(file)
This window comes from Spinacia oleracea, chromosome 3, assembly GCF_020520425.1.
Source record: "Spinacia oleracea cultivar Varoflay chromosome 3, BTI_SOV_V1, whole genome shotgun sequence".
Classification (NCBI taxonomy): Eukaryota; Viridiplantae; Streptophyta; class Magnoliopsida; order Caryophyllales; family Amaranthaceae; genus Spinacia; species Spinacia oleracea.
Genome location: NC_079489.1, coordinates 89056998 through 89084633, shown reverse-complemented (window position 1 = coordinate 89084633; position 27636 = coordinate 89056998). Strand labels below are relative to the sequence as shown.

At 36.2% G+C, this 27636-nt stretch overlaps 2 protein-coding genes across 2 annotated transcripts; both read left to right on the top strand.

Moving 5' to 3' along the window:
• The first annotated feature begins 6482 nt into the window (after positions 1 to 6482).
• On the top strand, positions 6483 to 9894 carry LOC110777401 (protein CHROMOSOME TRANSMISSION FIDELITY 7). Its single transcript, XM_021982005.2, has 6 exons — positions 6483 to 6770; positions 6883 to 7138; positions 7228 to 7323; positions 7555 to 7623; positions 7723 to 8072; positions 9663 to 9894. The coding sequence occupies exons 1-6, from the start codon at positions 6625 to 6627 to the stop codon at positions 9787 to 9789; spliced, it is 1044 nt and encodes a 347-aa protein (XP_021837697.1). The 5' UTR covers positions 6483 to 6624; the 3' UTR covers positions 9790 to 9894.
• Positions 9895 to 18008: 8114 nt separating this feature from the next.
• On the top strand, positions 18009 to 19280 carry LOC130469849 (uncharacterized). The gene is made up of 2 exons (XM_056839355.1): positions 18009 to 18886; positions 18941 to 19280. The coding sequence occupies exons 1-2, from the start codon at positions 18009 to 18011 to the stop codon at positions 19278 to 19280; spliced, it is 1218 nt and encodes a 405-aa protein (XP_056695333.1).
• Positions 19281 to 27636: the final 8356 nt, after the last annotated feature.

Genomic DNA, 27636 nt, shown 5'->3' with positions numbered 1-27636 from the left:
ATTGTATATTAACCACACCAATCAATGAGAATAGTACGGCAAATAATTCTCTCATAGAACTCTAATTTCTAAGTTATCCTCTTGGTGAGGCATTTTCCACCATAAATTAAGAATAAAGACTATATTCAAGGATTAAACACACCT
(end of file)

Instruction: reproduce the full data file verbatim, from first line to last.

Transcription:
This window comes from Spinacia oleracea, chromosome 3, assembly GCF_020520425.1.
Source record: "Spinacia oleracea cultivar Varoflay chromosome 3, BTI_SOV_V1, whole genome shotgun sequence".
Classification (NCBI taxonomy): Eukaryota; Viridiplantae; Streptophyta; class Magnoliopsida; order Caryophyllales; family Amaranthaceae; genus Spinacia; species Spinacia oleracea.
Genome location: NC_079489.1, coordinates 89056998 through 89084633, shown reverse-complemented (window position 1 = coordinate 89084633; position 27636 = coordinate 89056998). Strand labels below are relative to the sequence as shown.

At 36.2% G+C, this 27636-nt stretch overlaps 2 protein-coding genes across 2 annotated transcripts; both read left to right on the top strand.

Moving 5' to 3' along the window:
• The first annotated feature begins 6482 nt into the window (after positions 1 to 6482).
• On the top strand, positions 6483 to 9894 carry LOC110777401 (protein CHROMOSOME TRANSMISSION FIDELITY 7). Its single transcript, XM_021982005.2, has 6 exons — positions 6483 to 6770; positions 6883 to 7138; positions 7228 to 7323; positions 7555 to 7623; positions 7723 to 8072; positions 9663 to 9894. The coding sequence occupies exons 1-6, from the start codon at positions 6625 to 6627 to the stop codon at positions 9787 to 9789; spliced, it is 1044 nt and encodes a 347-aa protein (XP_021837697.1). The 5' UTR covers positions 6483 to 6624; the 3' UTR covers positions 9790 to 9894.
• Positions 9895 to 18008: 8114 nt separating this feature from the next.
• On the top strand, positions 18009 to 19280 carry LOC130469849 (uncharacterized). The gene is made up of 2 exons (XM_056839355.1): positions 18009 to 18886; positions 18941 to 19280. The coding sequence occupies exons 1-2, from the start codon at positions 18009 to 18011 to the stop codon at positions 19278 to 19280; spliced, it is 1218 nt and encodes a 405-aa protein (XP_056695333.1).
• Positions 19281 to 27636: the final 8356 nt, after the last annotated feature.

Genomic DNA, 27636 nt, shown 5'->3' with positions numbered 1-27636 from the left:
ATTGTATATTAACCACACCAATCAATGAGAATAGTACGGCAAATAATTCTCTCATAGAACTCTAATTTCTAAGTTATCCTCTTGGTGAGGCATTTTCCACCATAAATTAAGAATAAAGACTATATTCAAGGATTAAACACACCT